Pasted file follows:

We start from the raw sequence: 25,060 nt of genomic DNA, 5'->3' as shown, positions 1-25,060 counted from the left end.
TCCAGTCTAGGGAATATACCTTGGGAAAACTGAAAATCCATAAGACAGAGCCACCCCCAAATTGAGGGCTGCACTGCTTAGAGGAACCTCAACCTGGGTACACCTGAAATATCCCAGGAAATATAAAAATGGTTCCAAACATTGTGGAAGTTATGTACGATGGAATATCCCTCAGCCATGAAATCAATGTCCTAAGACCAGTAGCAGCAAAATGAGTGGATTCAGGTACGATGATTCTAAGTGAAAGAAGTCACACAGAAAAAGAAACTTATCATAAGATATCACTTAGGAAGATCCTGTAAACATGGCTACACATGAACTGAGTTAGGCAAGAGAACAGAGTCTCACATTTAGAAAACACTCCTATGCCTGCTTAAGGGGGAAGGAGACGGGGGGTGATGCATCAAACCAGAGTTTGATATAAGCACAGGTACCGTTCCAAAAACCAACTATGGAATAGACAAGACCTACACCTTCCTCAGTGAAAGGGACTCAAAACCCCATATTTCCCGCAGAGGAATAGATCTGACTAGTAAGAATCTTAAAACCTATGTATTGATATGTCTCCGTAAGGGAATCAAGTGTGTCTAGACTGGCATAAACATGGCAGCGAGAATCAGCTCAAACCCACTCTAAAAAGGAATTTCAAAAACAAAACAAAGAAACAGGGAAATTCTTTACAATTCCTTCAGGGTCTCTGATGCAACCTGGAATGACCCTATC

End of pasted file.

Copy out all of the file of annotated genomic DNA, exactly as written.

We start from the raw sequence: 25,060 nt of genomic DNA, 5'->3' as shown, positions 1-25,060 counted from the left end.
TCCAGTCTAGGGAATATACCTTGGGAAAACTGAAAATCCATAAGACAGAGCCACCCCCAAATTGAGGGCTGCACTGCTTAGAGGAACCTCAACCTGGGTACACCTGAAATATCCCAGGAAATATAAAAATGGTTCCAAACATTGTGGAAGTTATGTACGATGGAATATCCCTCAGCCATGAAATCAATGTCCTAAGACCAGTAGCAGCAAAATGAGTGGATTCAGGTACGATGATTCTAAGTGAAAGAAGTCACACAGAAAAAGAAACTTATCATAAGATATCACTTAGGAAGATCCTGTAAACATGGCTACACATGAACTGAGTTAGGCAAGAGAACAGAGTCTCACATTTAGAAAACACTCCTATGCCTGCTTAAGGGGGAAGGAGACGGGGGGTGATGCATCAAACCAGAGTTTGATATAAGCACAGGTACCGTTCCAAAAACCAACTATGGAATAGACAAGACCTACACCTTCCTCAGTGAAAGGGACTCAAAACCCCATATTTCCCGCAGAGGAATAGATCTGACTAGTAAGAATCTTAAAACCTATGTATTGATATGTCTCCGTAAGGGAATCAAGTGTGTCTAGACTGGCATAAACATGGCAGCGAGAATCAGCTCAAACCCACTCTAAAAAGGAATTTCAAAAACAAAACAAAGAAACAGGGAAATTCTTTACAATTCCTTCAGGGTCTCTGATGCAACCTGGAATGACCCTATC